UKHSA data shows continued increase in whooping cough cases

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New data published today by the UK Health Security Agency (UKHSA) shows there has been a continued increase in pertussis (whooping cough) cases at the start of this year, with 553 confirmed in England in January, compared with 858 cases for the whole of last year (2023).

The increase in whooping cough across England is occurring after a prolonged period of low case numbers due to restrictions and reduced social mixing patterns during the COVID-19 pandemic. We know that cases of whooping cough rise cyclically every few years, with the last peak year, 2016, recording 5,949 cases. The current increase is coming at a time when there has been a steady decline in uptake of the vaccine in pregnant women and in children.

In response to increasing case numbers, the UKHSA is reminding mums-to-be to get protected against whooping cough so that their young baby has protection from birth against this serious disease and to ask their midwife if they are unsure. UKHSA is also urging parents to check that their children are vaccinated against whooping cough, which is offered to all infants at 8, 12 and 16 weeks of age (as part of the 6-in-1 combination vaccine) with an additional dose included in the pre-school booster vaccine.

This reminder is part of the UKHSA's new Childhood Immunisation Campaign urging parents to check the vaccination status of their children against measles and other serious diseases, which went live across a range of media channels at the start of this week. Parents are being asked to respond to invites from the NHS or to book an appointment with their GP practice if their child has not received all their routine vaccines.

Data for January show that there were 22 infants aged under 3 months diagnosed with whooping cough. These infants, who are too young to be fully vaccinated, are at greater risk of severe disease, including death. UKHSA is strongly encouraging expectant mothers to take up the maternal vaccine. Vaccination of pregnant women is 97% effective at preventing death in young infants from whooping cough.

As a result of the rising cases in 2024, the UKHSA has also moved to a monthly reporting cycle for whooping cough infections to provide timely information on disease rates across the country to help local public health teams respond to outbreaks and to support the health professionals delivering the routine NHS Childhood Vaccination Programme.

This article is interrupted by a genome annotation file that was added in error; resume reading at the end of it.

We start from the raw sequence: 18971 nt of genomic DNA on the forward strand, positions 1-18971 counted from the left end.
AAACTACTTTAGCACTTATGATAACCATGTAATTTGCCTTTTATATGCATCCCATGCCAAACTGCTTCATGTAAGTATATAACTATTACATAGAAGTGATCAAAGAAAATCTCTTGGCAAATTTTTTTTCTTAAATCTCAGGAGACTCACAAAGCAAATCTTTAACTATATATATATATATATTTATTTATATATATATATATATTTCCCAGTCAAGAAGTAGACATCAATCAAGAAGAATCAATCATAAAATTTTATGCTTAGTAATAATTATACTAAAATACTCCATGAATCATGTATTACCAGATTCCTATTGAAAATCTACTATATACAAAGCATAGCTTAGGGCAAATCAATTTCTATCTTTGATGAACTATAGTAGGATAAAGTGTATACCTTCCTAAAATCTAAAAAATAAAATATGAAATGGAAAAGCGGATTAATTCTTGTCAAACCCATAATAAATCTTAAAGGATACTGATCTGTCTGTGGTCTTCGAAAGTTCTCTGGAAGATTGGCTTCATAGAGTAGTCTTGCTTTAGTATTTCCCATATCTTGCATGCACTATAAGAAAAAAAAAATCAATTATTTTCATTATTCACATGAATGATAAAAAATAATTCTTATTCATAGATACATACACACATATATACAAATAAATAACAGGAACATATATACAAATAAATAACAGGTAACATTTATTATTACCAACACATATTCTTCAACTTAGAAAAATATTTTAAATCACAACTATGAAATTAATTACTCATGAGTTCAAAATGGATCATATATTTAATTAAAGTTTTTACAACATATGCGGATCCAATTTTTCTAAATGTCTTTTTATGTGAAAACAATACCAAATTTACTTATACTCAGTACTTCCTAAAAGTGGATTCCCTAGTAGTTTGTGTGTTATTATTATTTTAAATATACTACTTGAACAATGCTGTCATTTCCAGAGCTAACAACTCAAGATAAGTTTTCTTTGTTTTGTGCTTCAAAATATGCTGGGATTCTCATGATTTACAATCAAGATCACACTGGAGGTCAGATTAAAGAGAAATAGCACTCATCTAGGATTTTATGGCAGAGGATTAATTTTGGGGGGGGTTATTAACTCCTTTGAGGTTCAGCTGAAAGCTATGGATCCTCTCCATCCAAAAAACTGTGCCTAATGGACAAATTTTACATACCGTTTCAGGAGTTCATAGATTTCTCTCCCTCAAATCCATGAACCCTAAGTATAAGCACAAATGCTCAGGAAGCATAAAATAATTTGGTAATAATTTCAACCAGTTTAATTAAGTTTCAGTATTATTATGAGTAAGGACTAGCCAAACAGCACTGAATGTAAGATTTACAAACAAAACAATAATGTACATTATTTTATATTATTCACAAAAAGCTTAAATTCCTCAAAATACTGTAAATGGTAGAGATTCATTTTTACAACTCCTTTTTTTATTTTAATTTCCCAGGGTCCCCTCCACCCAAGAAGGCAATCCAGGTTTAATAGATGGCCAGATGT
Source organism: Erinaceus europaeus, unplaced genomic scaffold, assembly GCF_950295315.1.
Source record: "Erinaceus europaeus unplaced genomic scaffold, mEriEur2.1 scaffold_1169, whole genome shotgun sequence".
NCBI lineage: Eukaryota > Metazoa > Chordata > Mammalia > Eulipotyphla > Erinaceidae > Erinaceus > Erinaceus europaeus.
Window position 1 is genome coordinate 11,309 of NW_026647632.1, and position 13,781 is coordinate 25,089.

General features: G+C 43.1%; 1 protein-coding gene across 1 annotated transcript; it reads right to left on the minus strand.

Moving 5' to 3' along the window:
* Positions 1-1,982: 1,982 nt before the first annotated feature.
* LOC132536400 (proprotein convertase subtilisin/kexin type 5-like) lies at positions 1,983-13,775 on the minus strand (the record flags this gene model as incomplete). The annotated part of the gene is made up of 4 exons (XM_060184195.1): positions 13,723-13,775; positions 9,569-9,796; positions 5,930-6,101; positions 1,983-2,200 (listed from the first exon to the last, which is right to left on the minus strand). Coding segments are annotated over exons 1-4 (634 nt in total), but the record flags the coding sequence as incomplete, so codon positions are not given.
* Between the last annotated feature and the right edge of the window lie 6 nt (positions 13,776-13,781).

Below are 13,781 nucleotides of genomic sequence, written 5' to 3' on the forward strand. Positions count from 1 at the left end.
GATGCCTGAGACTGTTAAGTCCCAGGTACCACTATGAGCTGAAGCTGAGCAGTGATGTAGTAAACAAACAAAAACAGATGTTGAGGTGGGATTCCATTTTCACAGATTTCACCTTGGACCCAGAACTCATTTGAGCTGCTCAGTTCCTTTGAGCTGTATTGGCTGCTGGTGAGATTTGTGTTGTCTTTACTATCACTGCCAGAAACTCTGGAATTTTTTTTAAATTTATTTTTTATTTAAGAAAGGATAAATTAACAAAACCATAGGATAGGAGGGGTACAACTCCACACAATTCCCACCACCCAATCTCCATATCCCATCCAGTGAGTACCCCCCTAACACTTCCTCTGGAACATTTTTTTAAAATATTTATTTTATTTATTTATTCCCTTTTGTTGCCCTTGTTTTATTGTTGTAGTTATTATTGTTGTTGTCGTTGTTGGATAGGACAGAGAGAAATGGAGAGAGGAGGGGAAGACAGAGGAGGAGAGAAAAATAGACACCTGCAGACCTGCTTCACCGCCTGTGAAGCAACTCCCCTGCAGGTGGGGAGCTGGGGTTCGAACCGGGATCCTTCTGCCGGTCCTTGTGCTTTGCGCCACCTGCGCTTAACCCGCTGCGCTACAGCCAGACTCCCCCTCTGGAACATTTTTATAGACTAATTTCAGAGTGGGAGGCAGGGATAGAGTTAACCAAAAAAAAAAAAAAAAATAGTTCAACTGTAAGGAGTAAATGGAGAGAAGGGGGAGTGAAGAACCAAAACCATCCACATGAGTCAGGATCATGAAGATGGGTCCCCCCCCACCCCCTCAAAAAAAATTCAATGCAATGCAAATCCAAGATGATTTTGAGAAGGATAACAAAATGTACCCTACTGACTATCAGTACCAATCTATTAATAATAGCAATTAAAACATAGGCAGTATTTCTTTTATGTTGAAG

Dr Gayatri Amirthalingam, Consultant Epidemiologist at UK Health Security Agency, said: 

Whooping cough can affect people of all ages but for very young infants, it can be particularly serious. However, vaccinating pregnant women is highly effective in protecting babies from birth until they can receive their own vaccines. Parents can also help protect their children by ensuring they receive their vaccines at the right time or catching up as soon as possible if they have missed any. If you're unsure, please check your child's red book or get in touch with your GP surgery."

Steve Russell, National Director for Vaccinations and Screening at NHS England, said: 

With whooping cough on the rise, it is important that families come forward to get the protection they need. 

If you are pregnant and have not been vaccinated yet, or your child is not up-to-date with whooping cough or other routine vaccinations, please contact your GP as soon as possible, and if you or your child have symptoms ask for an urgent GP appointment or get help from NHS 111."

The new campaign comes after a steady decline over the past decade in uptake of all childhood vaccinations offered through the routine NHS programme in England. The number of 2-year-olds who completed their 6-in-1 vaccinations as of September 2023 is 92.9%, compared to 96.3% in March 2014. Uptake of the maternal pertussis vaccine, offered to women in every pregnancy, has also dropped from over 70% in September 2017 to around 58% in September 2023.

Whooping cough, clinically known as pertussis, is a bacterial infection which affects the lungs. The first signs of infection are similar to a cold, such as a runny nose and sore throat, but after about a week, the infection can develop into coughing bouts that last for a few minutes and are typically worse at night. Young babies may also make a distinctive "whoop" or have difficulty breathing after a bout of coughing.

If anyone in your family is diagnosed with whooping cough, it's important they stay at home and do not go into work, school or nursery until 48 hours after starting antibiotics, or 3 weeks after symptoms start if they have not had antibiotics. This helps to prevent the spread of infection, especially to vulnerable groups. However, vaccination remains the best protection for babies and children.

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